There are different tiers of affordability out there, however. The cheapest I’ve seen is CoolSim, which at its most basic level, costs $7,500 a year. The other two major data center CFD vendors — TileFlow and Future Facilities’ 6Sigma — go for about twice and four times that, respectively.
Another unique aspect of CoolSim is that it’s a client-server, more services-based model. You have a basic desktop application where you build your data center model. Then you export that model to a file and send the file to CoolSim, which crunches the numbers and sends back a report. With TileFlow and Future Facilities, you do the crunching in-house.
“We deliver it as a SaaS model,” said Paul Bemis, president of the Concord, N.H.-based company. “Since it’s client server, you only pay for what you need.”
But the most important aspect of CFD modeling is accuracy, and with a product like CoolSim, there’s a question around whether you get what you pay for. Pete Sacco, president of engineering and consulting firm PTS Data Center Solutions, has said that cheaper CFD modeling tools such as CoolSim simply aren’t as accurate as the Future Facilities product, which his company uses.
Bemis acknowledges that the Future Facilities software encompasses more detailed results, but says that a lot of data centers don’t really need or want that much detail. And obviously he disputes claims that CoolSim results could be inaccurate. But as with any product out there, it’s all about caveat emptor. If you do your due diligence, you can quickly find out for yourself what is the right product for the right price.]]>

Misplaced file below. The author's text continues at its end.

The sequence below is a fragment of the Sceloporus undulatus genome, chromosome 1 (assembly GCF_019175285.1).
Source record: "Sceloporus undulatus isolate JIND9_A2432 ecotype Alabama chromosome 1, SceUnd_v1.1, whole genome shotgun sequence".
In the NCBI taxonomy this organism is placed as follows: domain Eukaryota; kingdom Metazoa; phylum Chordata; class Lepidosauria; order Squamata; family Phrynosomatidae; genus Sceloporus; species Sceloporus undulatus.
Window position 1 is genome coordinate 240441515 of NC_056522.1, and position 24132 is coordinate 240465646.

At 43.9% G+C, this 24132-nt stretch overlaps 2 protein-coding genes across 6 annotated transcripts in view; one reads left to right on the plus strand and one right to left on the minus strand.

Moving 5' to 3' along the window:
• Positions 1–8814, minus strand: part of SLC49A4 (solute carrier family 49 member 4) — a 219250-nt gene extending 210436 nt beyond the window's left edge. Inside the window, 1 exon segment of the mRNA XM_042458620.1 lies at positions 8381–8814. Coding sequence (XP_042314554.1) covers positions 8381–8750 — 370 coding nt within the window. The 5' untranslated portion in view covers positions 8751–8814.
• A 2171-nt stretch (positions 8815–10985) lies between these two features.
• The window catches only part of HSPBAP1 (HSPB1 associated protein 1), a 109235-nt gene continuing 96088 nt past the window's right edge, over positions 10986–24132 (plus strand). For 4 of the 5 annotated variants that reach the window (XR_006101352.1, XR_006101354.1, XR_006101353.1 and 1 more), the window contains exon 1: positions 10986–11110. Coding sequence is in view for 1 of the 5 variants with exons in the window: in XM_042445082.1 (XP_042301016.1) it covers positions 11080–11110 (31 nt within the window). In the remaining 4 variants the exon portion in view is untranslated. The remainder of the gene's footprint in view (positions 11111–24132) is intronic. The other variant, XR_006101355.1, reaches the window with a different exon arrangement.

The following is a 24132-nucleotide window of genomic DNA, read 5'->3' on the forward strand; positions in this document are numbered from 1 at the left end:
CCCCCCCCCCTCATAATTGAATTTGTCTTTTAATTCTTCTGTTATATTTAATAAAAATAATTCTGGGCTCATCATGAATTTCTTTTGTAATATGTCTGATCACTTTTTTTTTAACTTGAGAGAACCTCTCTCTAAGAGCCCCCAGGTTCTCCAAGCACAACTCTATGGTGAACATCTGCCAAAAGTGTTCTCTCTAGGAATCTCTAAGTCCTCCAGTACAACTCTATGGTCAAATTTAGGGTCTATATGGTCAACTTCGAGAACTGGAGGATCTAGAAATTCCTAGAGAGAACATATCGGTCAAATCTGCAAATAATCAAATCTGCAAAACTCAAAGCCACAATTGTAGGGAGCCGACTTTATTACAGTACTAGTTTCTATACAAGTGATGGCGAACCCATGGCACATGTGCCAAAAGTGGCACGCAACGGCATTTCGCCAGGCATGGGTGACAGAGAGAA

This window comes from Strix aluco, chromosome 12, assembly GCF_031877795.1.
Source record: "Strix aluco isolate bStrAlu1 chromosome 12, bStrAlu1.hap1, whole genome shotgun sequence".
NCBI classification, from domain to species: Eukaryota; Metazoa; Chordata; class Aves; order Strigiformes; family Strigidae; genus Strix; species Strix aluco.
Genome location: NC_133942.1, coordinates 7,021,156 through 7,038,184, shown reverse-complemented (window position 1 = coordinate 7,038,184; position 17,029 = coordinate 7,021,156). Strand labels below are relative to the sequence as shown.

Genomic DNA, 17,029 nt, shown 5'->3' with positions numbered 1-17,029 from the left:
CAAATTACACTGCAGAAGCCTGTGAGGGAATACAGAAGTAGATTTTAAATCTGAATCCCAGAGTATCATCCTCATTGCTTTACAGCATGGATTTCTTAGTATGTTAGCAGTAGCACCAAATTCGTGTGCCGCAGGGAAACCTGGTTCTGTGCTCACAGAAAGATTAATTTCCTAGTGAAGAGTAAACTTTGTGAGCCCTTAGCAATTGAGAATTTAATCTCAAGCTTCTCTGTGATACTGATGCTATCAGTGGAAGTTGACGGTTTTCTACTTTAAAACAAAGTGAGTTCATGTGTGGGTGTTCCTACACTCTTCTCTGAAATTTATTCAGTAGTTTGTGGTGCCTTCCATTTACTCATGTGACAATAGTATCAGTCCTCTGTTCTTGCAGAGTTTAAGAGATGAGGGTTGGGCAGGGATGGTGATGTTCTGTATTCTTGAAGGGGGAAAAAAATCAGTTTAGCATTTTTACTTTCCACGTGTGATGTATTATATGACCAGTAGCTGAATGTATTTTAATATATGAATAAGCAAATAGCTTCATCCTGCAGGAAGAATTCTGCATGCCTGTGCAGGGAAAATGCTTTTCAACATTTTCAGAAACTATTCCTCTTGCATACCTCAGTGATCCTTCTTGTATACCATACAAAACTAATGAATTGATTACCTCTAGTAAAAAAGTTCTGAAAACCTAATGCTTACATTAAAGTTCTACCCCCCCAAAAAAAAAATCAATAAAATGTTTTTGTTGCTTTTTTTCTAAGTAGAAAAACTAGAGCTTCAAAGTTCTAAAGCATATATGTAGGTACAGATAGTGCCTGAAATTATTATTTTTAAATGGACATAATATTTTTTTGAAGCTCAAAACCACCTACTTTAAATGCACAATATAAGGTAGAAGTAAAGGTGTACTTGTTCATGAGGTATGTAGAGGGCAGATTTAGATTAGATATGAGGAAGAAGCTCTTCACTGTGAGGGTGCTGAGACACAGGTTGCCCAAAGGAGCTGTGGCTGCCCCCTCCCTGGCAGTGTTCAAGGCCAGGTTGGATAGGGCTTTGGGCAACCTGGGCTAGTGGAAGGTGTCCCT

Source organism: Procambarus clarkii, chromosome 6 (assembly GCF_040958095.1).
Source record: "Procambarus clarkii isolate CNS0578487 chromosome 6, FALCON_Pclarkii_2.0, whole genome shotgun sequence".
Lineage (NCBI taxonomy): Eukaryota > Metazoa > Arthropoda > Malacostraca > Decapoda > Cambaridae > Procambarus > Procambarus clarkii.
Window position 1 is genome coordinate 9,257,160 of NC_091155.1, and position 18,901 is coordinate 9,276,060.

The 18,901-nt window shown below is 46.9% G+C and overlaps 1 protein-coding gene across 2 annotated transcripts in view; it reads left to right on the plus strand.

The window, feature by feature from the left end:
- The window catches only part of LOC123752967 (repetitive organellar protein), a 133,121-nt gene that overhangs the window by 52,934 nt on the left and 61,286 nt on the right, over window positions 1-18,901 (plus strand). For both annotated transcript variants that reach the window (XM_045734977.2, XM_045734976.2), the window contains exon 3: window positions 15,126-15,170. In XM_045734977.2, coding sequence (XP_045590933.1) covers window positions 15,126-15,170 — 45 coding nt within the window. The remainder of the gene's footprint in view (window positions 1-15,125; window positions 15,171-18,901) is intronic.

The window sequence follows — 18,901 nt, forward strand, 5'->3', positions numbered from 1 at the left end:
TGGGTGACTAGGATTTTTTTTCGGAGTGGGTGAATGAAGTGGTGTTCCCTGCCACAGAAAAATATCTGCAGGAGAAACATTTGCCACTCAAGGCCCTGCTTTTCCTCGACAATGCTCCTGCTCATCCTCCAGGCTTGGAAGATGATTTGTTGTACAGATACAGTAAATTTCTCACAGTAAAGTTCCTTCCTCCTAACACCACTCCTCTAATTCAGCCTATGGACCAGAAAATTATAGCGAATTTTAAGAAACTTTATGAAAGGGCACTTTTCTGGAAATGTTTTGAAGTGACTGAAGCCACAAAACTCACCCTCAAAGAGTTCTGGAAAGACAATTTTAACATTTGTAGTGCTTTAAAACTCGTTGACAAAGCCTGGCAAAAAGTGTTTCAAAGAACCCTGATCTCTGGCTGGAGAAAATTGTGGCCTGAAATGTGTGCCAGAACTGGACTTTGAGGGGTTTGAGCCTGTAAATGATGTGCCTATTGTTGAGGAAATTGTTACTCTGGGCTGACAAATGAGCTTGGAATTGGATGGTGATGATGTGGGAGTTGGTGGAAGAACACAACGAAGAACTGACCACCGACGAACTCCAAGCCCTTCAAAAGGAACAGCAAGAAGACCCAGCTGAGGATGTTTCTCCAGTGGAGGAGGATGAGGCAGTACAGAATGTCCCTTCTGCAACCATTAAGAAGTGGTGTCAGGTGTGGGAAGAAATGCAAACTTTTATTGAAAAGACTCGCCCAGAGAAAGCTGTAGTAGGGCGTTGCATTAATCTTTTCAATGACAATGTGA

Hot/cold aisle design is the concept off aligning IT equipment racks in rows so that the fronts face the fronts and the backs face the back. That way, cool air can come up through a raised floor or from overhead into the cold aisle, enter the front of the servers to cool them, and then exhaust hot air in the hot aisle. It helps prevent the mixing of hot and cold air, which leads to wasted cooling.
But letting that cold and hot air roam free in the hot and cold aisles leads to unpredictability, said Carl Cottuli, a VP of product development for Wright Line. Like a toddler who needs discipline, air in a data center needs better direction so it doesn’t go off and do whatever it feels like. That’s chaos air distribution.
“The real problem all along was not the arrangement of racks, but reliance on chaos air distribution,” Cottuli said at the AFCOM Data Center World conference in Las Vegas this week.
Cottuli said the solution is to contain your hot or cold aisles to guide the air directly to the servers or out of the room. If you can contain both, all the better.
Now, Cottuli does have a specific interest in this. Wright Line builds and sells server cabinets, ceiling plenums and cold aisle containment products that fight this so-called chaos air distribution. But the idea of hot/cold aisle containment is not Wright Line’s alone — a lot of vendors are selling aisle containment products, and a lot of users have bought these products or built their own custom aisle containment systems.]]>